What would you do if you had a device that stopped time? If you've answered, "Cause inappropriate public nudity," then you've pretty much hit on the main storyline of The Girl, The Gold Watch and Everything.

Based on a thriller by John D. MacDonald, the 1980 TV movie seems like it'll be really fun at first — it's got a jazzy disco score, reminiscent of The Love Boat, and everybody's got feathered hair. It's jaunty and silly. I remember watching this TV movie as a little kid and being utterly mesmerized by it. But it quickly slides downhill into levels of awfulness that Uwe Boll only wishes he could visit.

Check out these amazing opening credits.

Basically, Robert Hays plays Kirby, a man who inherits a time-stopping watch, and Pam Dawber (Mindy from Mork and Mindy!) plays his girlfriend Bonnie Lee. And pretty much the only thing anybody can think of to do with this watch is either A) public indecency B) making people sparkly bras C) bondage or D) some combination of all of those. Which is all well and good, and it's a much better use of the time-stopping watch than helping your buddy win a hip-hop DJ contest.

It's Dawber who comes up with the most obvious use of the watch: removing a hot volleyball-playing girl's bikini top while time is stopped. She then puts a bikini top on some random dude. This is really the main use that anybody would have for a time-stopping device in real life:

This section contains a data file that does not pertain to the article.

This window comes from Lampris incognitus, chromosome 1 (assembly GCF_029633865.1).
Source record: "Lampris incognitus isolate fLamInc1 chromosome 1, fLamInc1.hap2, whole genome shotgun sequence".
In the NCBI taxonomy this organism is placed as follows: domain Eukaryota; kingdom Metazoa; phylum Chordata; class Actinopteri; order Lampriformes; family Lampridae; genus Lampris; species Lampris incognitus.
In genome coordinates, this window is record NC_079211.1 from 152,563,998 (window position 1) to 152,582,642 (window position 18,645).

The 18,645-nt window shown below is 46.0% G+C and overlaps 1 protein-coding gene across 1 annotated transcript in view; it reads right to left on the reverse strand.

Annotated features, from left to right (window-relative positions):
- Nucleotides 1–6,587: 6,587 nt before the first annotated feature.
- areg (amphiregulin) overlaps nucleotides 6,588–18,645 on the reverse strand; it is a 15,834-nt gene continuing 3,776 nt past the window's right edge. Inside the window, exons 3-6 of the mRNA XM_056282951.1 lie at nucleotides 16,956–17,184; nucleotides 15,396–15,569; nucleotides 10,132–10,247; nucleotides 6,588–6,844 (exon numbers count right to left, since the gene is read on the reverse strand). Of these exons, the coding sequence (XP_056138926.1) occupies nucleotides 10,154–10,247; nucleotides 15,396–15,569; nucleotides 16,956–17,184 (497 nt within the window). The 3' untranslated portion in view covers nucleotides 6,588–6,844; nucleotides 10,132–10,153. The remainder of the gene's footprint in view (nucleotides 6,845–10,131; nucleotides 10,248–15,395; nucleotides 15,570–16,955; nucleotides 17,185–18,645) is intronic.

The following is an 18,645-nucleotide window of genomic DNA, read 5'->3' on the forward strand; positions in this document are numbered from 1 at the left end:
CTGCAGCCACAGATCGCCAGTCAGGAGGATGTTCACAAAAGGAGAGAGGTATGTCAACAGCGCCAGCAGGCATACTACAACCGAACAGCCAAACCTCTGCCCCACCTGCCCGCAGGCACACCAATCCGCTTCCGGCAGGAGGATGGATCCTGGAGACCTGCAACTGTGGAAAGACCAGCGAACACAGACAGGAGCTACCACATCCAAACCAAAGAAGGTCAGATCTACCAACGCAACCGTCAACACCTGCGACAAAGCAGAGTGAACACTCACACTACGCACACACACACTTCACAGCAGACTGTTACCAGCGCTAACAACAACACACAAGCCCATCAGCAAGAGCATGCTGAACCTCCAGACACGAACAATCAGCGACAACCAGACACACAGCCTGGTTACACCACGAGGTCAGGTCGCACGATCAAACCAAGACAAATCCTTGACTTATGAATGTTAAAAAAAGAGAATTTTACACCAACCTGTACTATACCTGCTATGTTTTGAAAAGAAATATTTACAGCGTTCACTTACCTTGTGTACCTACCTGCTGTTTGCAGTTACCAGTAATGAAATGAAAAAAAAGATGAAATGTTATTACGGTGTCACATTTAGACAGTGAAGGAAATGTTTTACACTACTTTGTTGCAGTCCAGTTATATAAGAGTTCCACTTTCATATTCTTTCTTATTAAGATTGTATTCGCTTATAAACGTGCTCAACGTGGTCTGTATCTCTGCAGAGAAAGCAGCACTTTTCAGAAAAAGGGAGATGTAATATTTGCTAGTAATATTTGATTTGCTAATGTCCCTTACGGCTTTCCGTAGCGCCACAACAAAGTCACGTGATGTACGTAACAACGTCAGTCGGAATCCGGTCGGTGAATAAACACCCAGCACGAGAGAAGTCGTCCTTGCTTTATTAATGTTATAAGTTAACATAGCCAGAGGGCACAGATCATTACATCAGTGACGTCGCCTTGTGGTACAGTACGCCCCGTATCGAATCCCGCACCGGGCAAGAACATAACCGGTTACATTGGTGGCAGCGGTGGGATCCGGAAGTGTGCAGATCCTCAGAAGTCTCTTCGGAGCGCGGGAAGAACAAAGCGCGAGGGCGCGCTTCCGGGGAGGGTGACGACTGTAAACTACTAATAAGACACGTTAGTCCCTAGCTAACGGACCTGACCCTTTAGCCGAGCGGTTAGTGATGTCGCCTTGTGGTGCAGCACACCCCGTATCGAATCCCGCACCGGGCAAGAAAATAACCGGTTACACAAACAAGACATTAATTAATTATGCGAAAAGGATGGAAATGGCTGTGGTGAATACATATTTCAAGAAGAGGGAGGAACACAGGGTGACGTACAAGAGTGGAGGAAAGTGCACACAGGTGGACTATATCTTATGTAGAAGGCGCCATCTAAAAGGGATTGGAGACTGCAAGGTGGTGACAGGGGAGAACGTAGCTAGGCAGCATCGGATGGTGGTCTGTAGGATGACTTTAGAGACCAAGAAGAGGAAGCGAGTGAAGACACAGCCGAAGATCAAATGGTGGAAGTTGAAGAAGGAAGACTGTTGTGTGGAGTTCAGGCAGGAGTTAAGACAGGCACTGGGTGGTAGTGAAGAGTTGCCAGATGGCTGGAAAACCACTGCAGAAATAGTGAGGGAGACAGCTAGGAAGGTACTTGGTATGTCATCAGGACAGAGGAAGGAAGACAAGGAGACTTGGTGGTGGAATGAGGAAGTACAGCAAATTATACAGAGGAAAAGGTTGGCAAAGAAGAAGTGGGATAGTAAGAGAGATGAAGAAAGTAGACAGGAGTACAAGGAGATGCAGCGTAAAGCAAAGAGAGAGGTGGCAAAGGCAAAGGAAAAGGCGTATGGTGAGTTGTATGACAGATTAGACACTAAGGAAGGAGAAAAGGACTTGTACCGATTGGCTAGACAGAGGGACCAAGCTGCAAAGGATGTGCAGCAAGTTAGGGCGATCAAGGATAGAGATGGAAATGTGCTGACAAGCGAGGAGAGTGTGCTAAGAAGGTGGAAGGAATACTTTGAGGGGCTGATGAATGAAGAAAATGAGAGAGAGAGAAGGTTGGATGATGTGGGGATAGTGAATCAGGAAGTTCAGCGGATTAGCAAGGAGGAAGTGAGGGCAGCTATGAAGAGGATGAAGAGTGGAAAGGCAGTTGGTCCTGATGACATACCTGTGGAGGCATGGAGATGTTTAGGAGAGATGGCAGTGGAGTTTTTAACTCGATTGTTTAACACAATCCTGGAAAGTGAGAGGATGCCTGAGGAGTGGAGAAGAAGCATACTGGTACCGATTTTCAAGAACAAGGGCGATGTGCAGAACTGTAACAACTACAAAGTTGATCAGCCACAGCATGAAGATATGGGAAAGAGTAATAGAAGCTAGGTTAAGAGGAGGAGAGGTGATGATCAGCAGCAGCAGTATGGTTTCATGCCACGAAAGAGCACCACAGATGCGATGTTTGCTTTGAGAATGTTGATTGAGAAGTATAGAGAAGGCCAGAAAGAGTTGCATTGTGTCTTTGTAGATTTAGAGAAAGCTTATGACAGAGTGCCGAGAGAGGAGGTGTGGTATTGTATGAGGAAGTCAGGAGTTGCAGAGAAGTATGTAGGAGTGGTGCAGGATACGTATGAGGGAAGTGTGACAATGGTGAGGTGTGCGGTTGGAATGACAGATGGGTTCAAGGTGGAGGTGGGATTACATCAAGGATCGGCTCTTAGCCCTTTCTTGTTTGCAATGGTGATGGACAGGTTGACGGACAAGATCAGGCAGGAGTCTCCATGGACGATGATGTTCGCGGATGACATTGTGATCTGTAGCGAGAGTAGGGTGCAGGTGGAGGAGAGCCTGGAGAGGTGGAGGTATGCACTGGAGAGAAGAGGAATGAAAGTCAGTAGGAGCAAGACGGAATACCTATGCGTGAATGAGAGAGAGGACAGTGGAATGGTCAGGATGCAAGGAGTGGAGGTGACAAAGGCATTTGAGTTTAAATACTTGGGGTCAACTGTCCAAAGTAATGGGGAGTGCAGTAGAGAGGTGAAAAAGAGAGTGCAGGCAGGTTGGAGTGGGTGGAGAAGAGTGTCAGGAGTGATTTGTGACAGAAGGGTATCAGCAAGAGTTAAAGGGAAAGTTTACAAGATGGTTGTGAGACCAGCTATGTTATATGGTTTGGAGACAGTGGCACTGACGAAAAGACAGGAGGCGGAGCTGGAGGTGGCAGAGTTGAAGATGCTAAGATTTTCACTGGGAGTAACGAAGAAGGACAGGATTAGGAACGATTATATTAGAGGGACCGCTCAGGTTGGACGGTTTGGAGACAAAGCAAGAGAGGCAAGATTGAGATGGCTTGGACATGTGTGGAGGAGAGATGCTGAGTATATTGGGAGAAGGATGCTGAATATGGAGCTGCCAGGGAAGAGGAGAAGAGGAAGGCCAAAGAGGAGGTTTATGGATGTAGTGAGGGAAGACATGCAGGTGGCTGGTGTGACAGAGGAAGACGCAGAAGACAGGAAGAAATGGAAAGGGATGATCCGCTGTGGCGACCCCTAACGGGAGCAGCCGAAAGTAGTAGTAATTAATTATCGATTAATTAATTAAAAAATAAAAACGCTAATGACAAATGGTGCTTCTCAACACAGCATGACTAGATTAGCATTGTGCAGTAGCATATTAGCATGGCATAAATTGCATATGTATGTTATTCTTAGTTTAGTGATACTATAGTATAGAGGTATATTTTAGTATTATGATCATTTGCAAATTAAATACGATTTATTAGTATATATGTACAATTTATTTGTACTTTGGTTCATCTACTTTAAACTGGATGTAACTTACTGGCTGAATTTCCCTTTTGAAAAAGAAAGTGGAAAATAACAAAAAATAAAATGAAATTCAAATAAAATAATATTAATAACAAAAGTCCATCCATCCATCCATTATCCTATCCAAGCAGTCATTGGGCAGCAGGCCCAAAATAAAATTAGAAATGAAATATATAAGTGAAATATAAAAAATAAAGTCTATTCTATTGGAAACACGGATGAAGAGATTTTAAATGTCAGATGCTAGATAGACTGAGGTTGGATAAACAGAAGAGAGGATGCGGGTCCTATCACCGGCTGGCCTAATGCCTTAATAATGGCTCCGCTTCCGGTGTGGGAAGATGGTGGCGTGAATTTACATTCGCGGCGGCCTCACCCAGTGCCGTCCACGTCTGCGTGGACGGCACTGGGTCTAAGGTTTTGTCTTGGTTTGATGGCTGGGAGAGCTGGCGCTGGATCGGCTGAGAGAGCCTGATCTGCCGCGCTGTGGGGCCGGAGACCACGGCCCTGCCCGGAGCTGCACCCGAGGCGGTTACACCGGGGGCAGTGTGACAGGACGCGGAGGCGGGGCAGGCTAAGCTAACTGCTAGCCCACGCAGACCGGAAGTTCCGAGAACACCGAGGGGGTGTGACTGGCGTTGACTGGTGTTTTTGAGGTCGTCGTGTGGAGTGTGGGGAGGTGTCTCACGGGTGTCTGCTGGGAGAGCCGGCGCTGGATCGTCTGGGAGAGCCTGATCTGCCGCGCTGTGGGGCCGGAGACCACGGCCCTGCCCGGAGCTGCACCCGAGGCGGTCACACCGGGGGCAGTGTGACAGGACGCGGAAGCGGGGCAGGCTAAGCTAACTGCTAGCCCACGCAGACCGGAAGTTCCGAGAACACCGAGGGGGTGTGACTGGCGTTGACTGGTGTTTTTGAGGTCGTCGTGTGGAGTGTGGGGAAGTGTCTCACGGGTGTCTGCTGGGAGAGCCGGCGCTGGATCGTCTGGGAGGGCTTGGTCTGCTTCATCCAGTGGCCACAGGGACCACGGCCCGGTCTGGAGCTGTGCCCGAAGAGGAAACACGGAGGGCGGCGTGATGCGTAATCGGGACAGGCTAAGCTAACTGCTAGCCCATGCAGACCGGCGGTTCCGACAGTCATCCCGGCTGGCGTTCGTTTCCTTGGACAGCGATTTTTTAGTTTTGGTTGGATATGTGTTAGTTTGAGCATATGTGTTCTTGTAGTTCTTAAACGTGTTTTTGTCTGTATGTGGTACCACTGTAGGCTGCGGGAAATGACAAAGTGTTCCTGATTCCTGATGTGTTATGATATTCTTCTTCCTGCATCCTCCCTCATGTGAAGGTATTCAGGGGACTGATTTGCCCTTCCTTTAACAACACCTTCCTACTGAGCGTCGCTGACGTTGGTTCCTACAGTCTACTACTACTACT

Weirdly, though, almost every joke in Gold Watch is about rape, in a really weirdly unfunny way. Like, one of the supporting characters is a secretary, Miss Farnham, who is constantly convinced that every man she meets is about to rape her — and the joke is that she secretly wants this to happen. At one point, Miss Farnham is kidnapped by two thugs and she spends five minutes lamenting that they didn't even molest her at all. "They must be members of the Zero Population Group," she wails. Meanwhile, Dawber and Hays meet when she mistakes him for her boyfriend and climbs into bed with him, and they have sex. He doesn't quite get around to revealing that he's not her boyfriend until afterwards, during a lengthy and (somebody must have thought) hilarious conversation in which he explains that she didn't really cheat, because in her mind she was still with her boyfriend.

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And then there's the "hilarious" ending. Here's a clip from the very end of the movie, where our "hero" uses his time-stopping abilities to leave the female villain naked in a truck full of sailors. (This comes right after he gives a long lecture about how the time-stopping watch mustn't be misused, or the power will corrupt you.)

In a coda, we learn that the villainess liked it so much, she's decided to go live on the Naval base because there are so many men there who need their weapons polished.

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At this point, you're probably wondering, how did a major network ever decide to show this? And how could it possibly get any worse? Actually, it can. They made an even more hideous sequel, which both Hays and Dawber bailed on. Here's a clip from The Girl, The Gold Watch and Dynamite, in which Dawber's character puts some sparkly bras on some corrupt cops: